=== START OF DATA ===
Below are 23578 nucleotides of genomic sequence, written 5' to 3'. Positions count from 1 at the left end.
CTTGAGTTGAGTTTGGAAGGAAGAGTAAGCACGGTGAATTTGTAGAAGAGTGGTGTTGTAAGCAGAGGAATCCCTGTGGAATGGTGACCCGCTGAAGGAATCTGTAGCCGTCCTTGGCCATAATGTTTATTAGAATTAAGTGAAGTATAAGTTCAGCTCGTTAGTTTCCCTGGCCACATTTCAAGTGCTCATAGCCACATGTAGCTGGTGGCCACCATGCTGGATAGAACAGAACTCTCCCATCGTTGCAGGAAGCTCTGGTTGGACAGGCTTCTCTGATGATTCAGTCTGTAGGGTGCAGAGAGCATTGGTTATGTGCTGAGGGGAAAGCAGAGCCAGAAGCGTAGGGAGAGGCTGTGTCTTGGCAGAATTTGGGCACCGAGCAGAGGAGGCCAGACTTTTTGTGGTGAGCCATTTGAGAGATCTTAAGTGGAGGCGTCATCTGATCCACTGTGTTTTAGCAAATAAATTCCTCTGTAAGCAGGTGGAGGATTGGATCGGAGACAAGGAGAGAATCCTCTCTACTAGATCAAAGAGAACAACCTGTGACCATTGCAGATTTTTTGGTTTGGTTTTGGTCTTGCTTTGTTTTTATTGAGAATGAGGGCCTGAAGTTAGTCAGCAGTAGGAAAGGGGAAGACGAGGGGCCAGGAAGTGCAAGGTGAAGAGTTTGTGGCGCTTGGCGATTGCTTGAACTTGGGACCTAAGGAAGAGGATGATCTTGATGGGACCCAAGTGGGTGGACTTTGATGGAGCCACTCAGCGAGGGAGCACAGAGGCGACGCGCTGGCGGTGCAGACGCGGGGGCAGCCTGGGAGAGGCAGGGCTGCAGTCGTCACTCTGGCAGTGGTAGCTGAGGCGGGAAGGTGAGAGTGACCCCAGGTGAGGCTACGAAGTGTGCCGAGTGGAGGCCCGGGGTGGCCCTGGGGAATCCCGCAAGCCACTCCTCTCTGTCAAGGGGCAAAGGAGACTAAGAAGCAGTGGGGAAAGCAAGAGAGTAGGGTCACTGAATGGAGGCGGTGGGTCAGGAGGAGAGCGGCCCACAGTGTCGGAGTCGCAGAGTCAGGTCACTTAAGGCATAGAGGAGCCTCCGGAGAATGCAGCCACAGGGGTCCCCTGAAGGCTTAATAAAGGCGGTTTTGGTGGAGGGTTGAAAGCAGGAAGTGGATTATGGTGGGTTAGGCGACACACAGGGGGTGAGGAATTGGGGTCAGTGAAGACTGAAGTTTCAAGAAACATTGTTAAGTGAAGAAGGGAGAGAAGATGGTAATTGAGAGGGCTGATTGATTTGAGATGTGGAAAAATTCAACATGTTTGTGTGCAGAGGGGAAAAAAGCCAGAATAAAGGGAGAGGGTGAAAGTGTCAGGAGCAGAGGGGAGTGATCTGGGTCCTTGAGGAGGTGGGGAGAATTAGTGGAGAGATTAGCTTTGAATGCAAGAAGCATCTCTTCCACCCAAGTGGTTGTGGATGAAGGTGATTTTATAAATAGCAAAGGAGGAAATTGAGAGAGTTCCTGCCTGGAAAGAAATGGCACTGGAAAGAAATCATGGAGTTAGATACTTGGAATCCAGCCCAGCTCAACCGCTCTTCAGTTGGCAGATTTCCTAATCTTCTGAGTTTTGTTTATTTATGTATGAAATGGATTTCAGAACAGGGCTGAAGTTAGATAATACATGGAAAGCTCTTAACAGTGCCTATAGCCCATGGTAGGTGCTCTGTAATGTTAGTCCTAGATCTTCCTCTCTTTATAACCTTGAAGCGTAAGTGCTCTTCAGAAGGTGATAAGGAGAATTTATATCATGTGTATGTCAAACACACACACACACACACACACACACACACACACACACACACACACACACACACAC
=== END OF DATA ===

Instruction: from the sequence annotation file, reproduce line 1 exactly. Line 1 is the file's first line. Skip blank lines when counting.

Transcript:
Below are 23578 nucleotides of genomic sequence, written 5' to 3'. Positions count from 1 at the left end.